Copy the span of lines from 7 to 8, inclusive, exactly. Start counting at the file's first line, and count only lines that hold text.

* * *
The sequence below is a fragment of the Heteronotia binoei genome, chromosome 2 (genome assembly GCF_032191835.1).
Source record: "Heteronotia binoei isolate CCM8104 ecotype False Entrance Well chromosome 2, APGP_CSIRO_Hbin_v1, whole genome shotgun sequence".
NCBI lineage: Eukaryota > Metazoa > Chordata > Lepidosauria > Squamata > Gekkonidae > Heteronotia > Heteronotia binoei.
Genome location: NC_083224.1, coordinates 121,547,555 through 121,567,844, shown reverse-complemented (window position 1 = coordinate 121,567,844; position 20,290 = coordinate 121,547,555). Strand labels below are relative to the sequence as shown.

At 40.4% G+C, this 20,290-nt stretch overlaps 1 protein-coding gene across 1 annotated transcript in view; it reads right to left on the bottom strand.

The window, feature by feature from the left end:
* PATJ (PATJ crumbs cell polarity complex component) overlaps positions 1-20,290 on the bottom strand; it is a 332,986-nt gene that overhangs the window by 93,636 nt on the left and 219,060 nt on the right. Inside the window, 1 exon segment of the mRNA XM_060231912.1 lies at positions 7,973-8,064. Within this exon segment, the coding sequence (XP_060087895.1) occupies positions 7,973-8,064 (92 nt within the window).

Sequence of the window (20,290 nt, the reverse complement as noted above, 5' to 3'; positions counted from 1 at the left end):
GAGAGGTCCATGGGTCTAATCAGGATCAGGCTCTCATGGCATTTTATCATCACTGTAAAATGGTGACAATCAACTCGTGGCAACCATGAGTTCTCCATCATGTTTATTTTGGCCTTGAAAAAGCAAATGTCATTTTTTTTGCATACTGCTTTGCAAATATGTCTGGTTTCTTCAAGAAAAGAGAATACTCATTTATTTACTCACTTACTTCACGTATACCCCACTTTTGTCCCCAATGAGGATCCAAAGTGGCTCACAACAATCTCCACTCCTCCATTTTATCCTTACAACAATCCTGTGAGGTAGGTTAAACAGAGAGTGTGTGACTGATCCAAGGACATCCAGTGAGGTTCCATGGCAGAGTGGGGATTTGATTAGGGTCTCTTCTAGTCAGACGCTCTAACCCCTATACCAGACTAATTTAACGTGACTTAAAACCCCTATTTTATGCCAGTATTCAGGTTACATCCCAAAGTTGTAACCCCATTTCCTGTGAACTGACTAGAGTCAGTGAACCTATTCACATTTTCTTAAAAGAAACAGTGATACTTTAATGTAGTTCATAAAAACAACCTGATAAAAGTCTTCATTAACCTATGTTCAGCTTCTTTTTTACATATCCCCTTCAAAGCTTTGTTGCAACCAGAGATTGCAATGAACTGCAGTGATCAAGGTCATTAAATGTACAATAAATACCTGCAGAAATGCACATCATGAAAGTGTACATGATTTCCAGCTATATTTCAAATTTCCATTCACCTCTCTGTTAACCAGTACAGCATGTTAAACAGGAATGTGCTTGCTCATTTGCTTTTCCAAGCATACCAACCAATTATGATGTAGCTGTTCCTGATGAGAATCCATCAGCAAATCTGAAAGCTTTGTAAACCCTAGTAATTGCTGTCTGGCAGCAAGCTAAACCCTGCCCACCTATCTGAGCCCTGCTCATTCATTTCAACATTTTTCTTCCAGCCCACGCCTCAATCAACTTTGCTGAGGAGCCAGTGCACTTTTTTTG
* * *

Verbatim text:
* PATJ (PATJ crumbs cell polarity complex component) overlaps positions 1-20,290 on the bottom strand; it is a 332,986-nt gene that overhangs the window by 93,636 nt on the left and 219,060 nt on the right. Inside the window, 1 exon segment of the mRNA XM_060231912.1 lies at positions 7,973-8,064. Within this exon segment, the coding sequence (XP_060087895.1) occupies positions 7,973-8,064 (92 nt within the window).

Sequence of the window (20,290 nt, the reverse complement as noted above, 5' to 3'; positions counted from 1 at the left end):